▪ This coming year, health and safety issues will enjoy an even higher profile.
▪ With his group the Daintees, he was a high profile act with a major record company until quite recently.
high stakes
▪ But commander-in-chief Douglas MacArthur wanted to play for higher stakes.
▪ Especially when the players themselves happily accept the high stakes for which they play, gambling with their bodies.
▪ He found Zacco lightly intoxicated, and playing dice for high stakes among a circle of friends.
▪ I have relatively high stakes in conformity - I happen to have done fairly well out of it.
▪ It was the highest stakes ever.
▪ Of course much depends on how the current high stakes budget negotiations play out.
▪ The higher stakes have increased the temptation to overload the inflatable speedboats, called Zodiacs.
▪ You thought you'd play - for higher stakes than those he was offering.
high watermark
▪ Penal Policy in a Changing Society stands as the high watermark of what later became known as the treatment model.
high-backed/straight-backed/low-backed etc
high-collared/open-collared/fur-collared etc
high/low mark
▪ Expect him to finish the season on a higher mark.
▪ Job sharers scored high marks on problem solving, team work and flexibility and demonstrated greater resilience in the face of setbacks.
▪ Newhome sales were slightly below the high marks of the late 1970s.
▪ She also gives high marks to manager Dusty Baker.
▪ The company received fairly high marks in Clark County, where it began managing mental health services in January 1996.
▪ The formula attains a high mark when a diversity of variables is woven into a unified design.
▪ This is how to do it - and earn high marks!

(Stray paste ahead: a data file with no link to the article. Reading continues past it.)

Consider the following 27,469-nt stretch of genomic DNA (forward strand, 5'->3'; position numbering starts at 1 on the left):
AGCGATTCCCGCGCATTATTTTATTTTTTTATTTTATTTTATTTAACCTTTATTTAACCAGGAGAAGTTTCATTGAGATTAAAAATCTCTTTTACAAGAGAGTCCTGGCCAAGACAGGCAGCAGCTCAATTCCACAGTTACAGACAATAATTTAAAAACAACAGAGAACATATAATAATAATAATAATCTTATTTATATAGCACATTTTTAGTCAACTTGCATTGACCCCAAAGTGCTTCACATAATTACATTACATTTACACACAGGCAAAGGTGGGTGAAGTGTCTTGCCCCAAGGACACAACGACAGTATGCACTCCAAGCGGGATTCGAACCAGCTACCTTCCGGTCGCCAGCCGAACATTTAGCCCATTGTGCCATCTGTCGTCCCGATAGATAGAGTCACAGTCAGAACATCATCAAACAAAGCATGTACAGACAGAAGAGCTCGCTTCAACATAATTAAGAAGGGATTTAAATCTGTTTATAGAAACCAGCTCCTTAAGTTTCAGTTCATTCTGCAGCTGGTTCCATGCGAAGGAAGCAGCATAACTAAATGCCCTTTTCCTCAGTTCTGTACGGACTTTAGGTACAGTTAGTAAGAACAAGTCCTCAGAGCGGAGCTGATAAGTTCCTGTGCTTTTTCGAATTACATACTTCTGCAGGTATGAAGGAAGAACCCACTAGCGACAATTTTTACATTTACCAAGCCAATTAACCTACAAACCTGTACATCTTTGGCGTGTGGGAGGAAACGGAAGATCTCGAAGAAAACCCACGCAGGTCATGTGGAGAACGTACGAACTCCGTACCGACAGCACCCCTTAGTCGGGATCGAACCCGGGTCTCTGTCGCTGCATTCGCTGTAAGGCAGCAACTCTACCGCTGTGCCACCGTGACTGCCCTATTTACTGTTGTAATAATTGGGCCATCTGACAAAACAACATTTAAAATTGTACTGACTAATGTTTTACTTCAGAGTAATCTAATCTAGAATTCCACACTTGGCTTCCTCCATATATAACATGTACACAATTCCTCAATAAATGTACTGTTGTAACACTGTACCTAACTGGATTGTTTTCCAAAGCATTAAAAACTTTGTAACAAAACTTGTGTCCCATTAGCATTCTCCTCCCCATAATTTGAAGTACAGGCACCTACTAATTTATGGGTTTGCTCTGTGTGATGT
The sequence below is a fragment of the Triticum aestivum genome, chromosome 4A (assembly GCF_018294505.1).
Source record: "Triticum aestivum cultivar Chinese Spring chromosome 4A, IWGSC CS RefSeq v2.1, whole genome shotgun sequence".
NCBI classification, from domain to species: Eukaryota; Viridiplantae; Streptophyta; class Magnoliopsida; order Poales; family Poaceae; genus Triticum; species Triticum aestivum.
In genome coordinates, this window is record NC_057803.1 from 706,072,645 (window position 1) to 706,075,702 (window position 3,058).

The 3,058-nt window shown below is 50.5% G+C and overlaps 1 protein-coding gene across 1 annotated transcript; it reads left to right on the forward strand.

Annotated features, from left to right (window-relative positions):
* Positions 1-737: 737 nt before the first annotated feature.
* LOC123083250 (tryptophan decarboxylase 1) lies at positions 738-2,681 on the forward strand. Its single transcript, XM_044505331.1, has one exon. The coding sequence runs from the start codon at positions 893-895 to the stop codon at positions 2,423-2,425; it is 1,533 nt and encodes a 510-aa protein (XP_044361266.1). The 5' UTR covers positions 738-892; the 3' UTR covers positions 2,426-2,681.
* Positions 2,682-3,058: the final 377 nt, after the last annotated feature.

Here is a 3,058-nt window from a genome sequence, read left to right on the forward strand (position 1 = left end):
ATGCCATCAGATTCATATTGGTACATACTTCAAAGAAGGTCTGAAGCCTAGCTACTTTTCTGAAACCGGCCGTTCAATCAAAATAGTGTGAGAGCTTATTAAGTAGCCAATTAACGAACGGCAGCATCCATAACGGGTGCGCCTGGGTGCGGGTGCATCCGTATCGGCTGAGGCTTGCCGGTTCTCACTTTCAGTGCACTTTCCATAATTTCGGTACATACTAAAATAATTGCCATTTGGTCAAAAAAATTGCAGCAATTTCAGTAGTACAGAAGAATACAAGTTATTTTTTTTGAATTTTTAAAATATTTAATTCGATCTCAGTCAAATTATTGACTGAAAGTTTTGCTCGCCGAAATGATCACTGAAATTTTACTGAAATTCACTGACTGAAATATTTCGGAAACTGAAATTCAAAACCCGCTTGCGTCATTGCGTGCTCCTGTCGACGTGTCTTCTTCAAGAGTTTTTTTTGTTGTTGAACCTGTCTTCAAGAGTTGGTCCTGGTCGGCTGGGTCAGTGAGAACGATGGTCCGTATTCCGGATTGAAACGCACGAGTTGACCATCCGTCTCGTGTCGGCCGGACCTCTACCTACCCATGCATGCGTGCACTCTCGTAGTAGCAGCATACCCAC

high/low water
▪ But it was a misreading to suppose that the vote then marked the high water mark on the issue.
▪ My father felt I should stay in my marriage come hell or high water.
▪ The chief drawback to small-scale silage-making is the extra physical work involved in handling the green crop with its high water content.
▪ They currently pay some of the highest water charges in the country.
▪ They hugged the shore, Clayt pulling hard on the wheel at unseen shoals, flying over low water.
▪ They said high water levels in the Sacramento delta, which spills into the San Francisco Bay, were also worrisome.
▪ Throughout November and December a few big cod can be taken over low water from the end of the sandbar on night tides.
▪ Why are current city water users subsidizing this madness with higher water rates?
high/low watermark
▪ Penal Policy in a Changing Society stands as the high watermark of what later became known as the treatment model.
in high dudgeon
join the mile high club
live high on the hog
▪ They've been living high on the hog since Jim got the money from his aunt.
of a high order/of the highest order
on the small/high/heavy etc side
▪ Also on the small side is the 14-gallon fuel tank.
▪ Both versions have the same size fuel tank, which, at 14. 5 gallons, is on the small side.
▪ Burned by that experience, chip forecasters prepared their 1996 forecasts on the high side.
▪ For political reasons, these estimates are on the high side.
▪ The bedrooms, though on the small side, have recently been completed refurbished in sophisticated style.
▪ The clams and mussels-four of each-are on the small side, but flavorful.